The design elements within the new website should be largely influenced by the existing brand elements. The color scheme, logo design and other interactive design elements to be incorporated in the website depend on what the brand stands for. In the case of startups, the web designer has considerably more freedom to choose, but for established brands, it is essential that the website design appears consistent with the existing branding. As Irene Au said, "good design is like a refrigerator – when it works, no one notices, but when it doesn't, it sure stinks."
The design hand-off to the development team is followed by the actual coding process. The platform, database and framework that you finalize within the planning stage all play a role in translation of the designs into actual functioning webpages.
Both front-end and back-end development need to be focused during the development phase, with due diligence given to the incorporation of the website content into the design. The front-end coding involves compiling a HTML/CSS code and deploying it to run across the server.
Step 4: Conduct testing.
Testing of the website is a critical step in the website design process and needs to take place concurrently with development. End-to-end website testing consists of a number of different tests, including functionality, usability, interface, compatibility, performance and security testing.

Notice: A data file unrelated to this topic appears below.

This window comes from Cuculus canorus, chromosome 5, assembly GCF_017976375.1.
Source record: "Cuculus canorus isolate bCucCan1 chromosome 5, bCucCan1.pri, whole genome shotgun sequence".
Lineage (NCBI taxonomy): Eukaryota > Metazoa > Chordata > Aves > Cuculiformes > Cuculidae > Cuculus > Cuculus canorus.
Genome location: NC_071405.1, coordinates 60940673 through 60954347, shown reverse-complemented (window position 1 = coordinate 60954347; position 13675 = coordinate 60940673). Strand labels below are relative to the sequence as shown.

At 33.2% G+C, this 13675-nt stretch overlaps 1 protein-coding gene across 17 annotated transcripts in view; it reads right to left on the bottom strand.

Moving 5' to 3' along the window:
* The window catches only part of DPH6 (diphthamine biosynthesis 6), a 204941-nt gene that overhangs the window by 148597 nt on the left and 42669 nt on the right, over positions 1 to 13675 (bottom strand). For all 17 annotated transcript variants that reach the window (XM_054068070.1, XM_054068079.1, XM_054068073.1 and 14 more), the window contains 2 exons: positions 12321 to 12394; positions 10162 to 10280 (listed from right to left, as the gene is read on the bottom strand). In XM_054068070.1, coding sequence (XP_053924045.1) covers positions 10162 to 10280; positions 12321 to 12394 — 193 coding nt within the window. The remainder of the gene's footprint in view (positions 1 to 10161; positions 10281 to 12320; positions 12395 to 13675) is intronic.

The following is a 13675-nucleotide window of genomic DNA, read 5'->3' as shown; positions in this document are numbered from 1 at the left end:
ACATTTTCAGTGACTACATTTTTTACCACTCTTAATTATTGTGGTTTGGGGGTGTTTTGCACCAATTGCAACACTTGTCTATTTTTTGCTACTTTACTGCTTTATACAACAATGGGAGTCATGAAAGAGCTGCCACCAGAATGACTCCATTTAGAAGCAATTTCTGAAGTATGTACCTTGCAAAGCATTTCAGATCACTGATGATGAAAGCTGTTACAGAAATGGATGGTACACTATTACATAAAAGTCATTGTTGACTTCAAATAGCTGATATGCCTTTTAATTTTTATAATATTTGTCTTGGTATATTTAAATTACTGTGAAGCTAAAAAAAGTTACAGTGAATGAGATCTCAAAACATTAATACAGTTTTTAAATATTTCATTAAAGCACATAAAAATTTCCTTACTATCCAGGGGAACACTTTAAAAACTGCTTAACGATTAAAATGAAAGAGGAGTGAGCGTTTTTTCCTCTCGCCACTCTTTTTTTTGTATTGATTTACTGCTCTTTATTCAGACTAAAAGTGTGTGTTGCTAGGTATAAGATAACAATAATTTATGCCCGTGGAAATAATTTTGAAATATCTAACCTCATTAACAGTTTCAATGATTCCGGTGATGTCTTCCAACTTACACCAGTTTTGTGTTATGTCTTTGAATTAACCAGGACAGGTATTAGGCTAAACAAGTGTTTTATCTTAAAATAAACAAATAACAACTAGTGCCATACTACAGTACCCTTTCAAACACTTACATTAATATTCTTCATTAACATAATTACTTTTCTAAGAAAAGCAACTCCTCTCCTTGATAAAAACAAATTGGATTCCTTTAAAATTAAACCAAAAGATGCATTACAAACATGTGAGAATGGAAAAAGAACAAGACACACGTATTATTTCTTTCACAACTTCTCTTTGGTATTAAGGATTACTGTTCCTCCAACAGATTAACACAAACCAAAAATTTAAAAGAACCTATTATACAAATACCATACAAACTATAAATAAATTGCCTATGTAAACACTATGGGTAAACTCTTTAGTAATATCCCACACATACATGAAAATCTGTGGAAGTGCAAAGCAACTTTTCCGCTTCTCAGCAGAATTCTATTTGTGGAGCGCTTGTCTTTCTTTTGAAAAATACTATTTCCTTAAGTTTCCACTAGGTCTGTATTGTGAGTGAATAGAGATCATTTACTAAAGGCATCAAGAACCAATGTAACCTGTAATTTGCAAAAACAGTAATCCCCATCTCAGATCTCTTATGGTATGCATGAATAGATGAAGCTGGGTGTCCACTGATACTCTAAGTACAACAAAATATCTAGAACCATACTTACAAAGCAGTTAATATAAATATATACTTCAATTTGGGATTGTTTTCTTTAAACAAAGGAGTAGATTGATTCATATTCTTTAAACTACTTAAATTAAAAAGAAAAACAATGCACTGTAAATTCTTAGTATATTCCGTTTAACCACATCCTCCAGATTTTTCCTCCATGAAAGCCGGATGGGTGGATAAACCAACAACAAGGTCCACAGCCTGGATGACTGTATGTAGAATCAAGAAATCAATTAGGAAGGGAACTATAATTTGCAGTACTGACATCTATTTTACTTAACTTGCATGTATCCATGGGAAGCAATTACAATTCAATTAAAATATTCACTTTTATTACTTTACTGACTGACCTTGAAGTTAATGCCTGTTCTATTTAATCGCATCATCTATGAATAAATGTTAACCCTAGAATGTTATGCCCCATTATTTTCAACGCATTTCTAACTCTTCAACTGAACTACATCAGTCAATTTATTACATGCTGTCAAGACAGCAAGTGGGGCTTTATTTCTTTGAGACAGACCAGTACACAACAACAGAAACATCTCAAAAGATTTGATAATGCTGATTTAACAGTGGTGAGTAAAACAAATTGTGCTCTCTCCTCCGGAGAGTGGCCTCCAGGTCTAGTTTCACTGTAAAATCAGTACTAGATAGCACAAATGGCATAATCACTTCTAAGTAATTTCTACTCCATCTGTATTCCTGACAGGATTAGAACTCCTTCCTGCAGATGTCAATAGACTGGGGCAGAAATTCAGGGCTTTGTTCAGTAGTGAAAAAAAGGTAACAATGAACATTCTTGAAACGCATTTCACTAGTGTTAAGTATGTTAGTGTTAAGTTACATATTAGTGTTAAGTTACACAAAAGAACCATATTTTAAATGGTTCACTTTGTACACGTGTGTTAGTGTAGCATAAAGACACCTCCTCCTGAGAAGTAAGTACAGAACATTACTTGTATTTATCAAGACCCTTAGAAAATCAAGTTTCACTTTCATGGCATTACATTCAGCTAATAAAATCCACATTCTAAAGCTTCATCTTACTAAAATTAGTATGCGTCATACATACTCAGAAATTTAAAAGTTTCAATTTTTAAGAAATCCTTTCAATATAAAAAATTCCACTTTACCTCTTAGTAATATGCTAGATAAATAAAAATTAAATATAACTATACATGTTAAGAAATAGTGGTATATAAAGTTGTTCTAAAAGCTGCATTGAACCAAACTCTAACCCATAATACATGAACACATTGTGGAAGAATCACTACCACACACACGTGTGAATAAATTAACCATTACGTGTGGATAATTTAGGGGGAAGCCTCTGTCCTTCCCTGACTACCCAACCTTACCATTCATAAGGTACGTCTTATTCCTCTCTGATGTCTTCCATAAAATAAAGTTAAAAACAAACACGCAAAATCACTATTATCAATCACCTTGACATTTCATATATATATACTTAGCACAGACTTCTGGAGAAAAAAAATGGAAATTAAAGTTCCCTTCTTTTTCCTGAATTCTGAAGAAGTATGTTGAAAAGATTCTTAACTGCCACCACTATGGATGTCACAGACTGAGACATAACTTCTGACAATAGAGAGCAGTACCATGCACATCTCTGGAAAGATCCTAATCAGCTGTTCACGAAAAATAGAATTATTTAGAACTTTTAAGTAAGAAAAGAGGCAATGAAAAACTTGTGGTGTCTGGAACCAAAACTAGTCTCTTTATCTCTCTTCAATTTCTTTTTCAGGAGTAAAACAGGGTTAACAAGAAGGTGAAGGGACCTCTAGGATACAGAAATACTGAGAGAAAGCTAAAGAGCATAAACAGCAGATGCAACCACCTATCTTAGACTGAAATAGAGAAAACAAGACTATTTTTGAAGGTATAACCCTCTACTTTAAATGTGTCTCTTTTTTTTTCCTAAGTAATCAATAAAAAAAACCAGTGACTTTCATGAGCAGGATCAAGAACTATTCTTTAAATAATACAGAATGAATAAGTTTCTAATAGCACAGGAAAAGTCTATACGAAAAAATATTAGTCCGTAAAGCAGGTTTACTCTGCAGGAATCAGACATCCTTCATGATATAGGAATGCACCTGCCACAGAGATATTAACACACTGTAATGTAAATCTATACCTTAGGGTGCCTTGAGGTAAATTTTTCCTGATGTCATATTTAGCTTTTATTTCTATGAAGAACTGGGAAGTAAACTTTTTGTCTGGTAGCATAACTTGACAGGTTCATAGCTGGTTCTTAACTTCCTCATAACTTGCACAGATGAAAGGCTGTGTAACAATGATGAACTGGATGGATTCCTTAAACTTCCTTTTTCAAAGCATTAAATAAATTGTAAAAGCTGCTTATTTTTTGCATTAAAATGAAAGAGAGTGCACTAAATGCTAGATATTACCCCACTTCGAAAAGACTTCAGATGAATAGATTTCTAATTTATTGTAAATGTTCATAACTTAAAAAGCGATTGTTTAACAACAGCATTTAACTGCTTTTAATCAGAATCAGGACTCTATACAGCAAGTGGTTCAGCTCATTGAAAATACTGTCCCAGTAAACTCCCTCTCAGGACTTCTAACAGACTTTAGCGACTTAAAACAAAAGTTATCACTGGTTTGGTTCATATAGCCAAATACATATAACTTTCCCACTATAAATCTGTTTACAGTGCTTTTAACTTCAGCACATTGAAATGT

A thorough testing regimen ensures that the user does not experience any issues while browsing your website or web application. Functional testing ensures that all the features within the website are validated against those mentioned within the functional specifications document. Usability testing focuses on the ease of use while browsing in terms of accessibility, searchability and usefulness.
Compatibility testing ensures that the website functions uniformly across a range of devices and operating systems, including mobile devices and tablets. It is critical that your website undergoes a rigorous testing regimen and that any issues or bugs you discover are resolved prior to its launch.
Step 5: Launch and maintain.
Launching of the website involves its transfer from a local server to the live server. Web design is a tightrope between form and function, and your design and development team needs to find the sweet spot of balance between the two, prior to the launch of the website.
The launch of the website isn’t the end of the development journey. It is just another milestone that is achieved. The maintenance phase is what follows and is critical for the website to be successfully up and running.
The testing process is a continuous one, with the site being constantly updated with new content. The web developers need to fix broken links if any, add and test new features and content, and constantly update the existing website on the basis of user feedback and current trends to ensure stellar user experience.